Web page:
what is the procedure for preparing my poinsettia to bloom for the next Christmas season?
Here are some care instructions on how to get your poinsettia plant to turn color and “bloom” again next year.
LATE WINTER/ EARLY SPRING
Poinsettias have long-lasting flowers so their bracts will remain showy for several months. During this time, side shoots develop below the bracts. To have a well-shaped plant the following year, cut a few inches off the ends of each of the old flowering stems. Be sure to leave three or four leaves on each of the old stems since new growth comes from buds located in the leaf axils along these stems. Cutting the poinsettia back in February or early March encourages the new leaves and insures a bushy full plant. Keep your Poinsettia in a sunny area where the temperature is between 60 and 70 degrees. Fertilize every 2 weeks with a balanced pant food at 1/2 he recommended strength.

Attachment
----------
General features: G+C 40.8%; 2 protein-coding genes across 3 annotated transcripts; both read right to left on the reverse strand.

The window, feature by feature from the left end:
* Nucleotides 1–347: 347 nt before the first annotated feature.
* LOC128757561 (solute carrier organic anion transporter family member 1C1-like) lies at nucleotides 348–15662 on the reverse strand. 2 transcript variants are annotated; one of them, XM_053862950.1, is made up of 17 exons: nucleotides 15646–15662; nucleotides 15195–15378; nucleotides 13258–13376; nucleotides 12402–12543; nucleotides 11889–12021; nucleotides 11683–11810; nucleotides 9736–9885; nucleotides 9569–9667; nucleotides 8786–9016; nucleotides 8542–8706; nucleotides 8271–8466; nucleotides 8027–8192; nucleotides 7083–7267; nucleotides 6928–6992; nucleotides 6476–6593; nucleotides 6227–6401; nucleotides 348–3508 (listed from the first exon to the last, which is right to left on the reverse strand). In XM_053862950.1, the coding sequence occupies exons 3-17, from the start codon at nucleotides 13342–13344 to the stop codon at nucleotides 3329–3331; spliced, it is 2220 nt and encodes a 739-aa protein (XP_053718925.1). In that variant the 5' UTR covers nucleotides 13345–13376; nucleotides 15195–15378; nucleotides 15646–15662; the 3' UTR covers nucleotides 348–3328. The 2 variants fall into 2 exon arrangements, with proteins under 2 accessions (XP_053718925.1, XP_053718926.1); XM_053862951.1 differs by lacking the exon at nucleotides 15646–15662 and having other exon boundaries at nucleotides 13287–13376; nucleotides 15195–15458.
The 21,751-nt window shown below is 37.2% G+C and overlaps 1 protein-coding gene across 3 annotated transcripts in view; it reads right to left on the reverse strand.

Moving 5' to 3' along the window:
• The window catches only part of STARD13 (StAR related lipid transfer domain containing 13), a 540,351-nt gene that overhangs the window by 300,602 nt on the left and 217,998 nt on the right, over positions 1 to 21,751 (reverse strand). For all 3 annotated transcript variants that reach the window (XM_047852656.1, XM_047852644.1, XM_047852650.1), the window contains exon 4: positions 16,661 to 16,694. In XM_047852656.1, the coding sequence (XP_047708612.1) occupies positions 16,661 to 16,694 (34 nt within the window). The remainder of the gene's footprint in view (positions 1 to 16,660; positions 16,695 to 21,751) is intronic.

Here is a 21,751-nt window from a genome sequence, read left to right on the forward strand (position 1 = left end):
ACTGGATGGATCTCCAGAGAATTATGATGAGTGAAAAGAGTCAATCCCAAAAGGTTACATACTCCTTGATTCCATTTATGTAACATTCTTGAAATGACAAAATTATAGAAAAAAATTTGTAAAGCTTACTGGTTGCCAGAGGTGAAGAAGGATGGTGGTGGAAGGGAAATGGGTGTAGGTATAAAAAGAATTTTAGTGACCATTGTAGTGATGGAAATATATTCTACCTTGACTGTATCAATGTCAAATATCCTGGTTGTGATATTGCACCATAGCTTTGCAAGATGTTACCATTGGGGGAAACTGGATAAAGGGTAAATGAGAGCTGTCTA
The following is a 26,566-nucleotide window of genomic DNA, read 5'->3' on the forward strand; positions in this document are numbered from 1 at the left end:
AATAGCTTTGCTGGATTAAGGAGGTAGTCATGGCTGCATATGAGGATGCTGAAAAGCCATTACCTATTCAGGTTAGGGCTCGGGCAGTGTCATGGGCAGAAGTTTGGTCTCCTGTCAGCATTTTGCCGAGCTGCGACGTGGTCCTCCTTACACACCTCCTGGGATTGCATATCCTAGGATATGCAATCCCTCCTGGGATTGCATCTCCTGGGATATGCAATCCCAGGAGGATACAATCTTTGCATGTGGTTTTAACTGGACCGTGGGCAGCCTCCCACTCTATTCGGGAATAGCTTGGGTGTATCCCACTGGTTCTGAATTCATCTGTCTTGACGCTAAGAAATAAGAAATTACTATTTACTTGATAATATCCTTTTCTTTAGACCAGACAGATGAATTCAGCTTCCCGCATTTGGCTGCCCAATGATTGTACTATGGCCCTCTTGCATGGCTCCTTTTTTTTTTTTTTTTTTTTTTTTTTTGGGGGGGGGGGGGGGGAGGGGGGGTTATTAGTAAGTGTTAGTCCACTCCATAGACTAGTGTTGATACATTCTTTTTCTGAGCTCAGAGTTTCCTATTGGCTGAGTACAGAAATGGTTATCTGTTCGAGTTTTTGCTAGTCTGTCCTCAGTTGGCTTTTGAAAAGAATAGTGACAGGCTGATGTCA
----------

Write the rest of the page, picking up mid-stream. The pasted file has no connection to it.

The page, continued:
LATE SPRING & SUMMER
Between July and August 1, prune several inches off the ends of all of the stems, old and new. Again, be sure to leave three or four leaves on each stem.
In order for the Poinsettia bracts to turn color, the plant must be kept in complete darkness for 12-15 hours a day from October 1st until color shows in the bracts in early to mid-December. The temperature should be between 60 and 70 degrees. Night temperatures above 70 to 75 degrees may delay or prevent the plant from turning red. Once the color appears, move your poinsettia back into the light. Hopefully you’ll have a beautiful plant for Christmas.